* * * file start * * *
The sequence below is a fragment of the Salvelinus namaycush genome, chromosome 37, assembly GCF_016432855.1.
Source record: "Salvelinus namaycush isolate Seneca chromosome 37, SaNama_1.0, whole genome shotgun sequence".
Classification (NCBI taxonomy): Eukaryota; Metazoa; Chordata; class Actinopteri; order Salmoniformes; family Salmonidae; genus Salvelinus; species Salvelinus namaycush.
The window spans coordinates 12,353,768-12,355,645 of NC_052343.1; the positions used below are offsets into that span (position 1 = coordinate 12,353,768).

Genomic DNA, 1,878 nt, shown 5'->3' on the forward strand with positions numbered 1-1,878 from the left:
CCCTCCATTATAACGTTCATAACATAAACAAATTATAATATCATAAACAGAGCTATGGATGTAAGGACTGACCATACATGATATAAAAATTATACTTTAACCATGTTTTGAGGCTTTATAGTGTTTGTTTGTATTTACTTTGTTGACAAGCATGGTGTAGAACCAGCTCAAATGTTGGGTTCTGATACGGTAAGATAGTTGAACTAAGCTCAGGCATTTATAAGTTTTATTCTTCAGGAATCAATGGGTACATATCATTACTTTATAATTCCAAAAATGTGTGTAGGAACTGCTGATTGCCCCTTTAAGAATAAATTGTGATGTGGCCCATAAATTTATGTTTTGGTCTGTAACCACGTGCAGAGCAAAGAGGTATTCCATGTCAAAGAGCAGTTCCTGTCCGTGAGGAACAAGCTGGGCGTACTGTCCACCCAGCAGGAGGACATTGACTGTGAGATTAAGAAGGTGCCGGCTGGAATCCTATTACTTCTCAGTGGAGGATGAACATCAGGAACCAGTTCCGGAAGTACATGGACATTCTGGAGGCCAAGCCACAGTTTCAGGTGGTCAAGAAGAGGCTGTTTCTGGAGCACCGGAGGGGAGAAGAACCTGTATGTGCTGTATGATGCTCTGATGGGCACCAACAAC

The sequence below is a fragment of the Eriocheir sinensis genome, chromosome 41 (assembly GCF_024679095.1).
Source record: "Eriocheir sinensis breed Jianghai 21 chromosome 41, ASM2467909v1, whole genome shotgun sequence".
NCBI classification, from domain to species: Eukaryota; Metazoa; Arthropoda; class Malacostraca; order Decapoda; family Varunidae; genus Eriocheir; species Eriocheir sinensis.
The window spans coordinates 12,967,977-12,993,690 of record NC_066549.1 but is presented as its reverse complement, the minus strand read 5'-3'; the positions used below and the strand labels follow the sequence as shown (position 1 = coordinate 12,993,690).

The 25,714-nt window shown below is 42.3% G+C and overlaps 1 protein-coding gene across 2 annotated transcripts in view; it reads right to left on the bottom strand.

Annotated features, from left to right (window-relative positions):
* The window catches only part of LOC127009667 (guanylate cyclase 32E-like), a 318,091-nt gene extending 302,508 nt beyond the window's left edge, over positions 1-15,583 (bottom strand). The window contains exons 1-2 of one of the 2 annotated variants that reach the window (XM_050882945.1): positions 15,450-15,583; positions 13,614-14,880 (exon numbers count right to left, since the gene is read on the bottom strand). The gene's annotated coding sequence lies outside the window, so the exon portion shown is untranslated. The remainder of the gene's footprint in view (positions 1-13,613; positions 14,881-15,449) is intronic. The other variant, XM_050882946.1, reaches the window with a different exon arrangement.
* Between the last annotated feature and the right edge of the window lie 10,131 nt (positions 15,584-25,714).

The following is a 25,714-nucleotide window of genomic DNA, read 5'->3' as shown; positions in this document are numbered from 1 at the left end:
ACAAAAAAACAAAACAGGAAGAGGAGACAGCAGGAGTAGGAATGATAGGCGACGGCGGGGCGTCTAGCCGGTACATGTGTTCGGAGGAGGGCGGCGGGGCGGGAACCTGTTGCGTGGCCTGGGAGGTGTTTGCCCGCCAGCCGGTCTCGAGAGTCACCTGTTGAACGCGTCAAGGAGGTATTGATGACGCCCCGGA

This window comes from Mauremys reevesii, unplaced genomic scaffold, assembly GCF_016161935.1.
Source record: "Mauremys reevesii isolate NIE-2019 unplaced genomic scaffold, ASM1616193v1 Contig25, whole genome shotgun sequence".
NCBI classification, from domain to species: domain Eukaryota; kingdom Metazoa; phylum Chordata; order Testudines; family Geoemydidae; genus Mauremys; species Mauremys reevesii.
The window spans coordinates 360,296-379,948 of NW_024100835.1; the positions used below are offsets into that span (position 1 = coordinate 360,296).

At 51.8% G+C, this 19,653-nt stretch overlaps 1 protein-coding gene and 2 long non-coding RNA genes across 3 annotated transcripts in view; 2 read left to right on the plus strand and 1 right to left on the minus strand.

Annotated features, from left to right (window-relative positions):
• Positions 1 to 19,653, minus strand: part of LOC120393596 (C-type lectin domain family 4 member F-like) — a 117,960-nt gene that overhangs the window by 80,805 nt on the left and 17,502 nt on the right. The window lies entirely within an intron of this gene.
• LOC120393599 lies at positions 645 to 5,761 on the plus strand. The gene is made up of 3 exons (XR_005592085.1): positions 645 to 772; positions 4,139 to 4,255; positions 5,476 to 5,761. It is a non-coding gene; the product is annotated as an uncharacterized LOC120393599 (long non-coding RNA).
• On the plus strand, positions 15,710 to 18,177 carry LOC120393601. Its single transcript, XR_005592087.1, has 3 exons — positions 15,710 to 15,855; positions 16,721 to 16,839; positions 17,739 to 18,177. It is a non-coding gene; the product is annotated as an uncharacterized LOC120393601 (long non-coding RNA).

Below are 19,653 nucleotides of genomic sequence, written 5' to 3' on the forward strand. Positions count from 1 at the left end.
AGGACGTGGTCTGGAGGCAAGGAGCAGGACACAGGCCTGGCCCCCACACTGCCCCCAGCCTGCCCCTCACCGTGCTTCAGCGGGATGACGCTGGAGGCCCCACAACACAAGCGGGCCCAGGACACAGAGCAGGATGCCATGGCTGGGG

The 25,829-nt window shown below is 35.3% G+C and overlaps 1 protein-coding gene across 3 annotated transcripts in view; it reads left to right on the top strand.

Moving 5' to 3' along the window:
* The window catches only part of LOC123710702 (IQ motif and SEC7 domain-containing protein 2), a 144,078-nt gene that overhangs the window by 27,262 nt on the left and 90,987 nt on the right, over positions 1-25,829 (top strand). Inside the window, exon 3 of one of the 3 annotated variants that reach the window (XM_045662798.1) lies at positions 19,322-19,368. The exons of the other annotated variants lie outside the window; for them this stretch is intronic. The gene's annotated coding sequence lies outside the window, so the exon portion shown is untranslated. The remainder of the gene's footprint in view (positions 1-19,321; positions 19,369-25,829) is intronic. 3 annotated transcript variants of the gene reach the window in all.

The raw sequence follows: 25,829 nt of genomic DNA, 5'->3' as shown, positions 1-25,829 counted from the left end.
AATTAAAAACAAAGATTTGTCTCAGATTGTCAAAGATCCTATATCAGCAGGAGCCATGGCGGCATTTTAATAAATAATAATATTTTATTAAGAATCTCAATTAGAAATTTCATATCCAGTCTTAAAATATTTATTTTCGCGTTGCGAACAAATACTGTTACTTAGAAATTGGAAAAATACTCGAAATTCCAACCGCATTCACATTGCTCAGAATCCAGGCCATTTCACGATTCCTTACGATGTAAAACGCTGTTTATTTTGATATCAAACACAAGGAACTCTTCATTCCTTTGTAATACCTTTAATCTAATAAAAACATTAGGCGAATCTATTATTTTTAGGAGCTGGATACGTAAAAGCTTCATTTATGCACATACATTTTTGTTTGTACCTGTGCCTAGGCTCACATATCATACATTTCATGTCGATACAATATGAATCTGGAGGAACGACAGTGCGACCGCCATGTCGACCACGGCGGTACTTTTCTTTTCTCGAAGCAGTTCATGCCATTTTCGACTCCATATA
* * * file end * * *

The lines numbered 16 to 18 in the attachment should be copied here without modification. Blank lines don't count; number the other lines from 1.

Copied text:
ACAAAAAAACAAAACAGGAAGAGGAGACAGCAGGAGTAGGAATGATAGGCGACGGCGGGGCGTCTAGCCGGTACATGTGTTCGGAGGAGGGCGGCGGGGCGGGAACCTGTTGCGTGGCCTGGGAGGTGTTTGCCCGCCAGCCGGTCTCGAGAGTCACCTGTTGAACGCGTCAAGGAGGTATTGATGACGCCCCGGA

This window comes from Mauremys reevesii, unplaced genomic scaffold, assembly GCF_016161935.1.
Source record: "Mauremys reevesii isolate NIE-2019 unplaced genomic scaffold, ASM1616193v1 Contig25, whole genome shotgun sequence".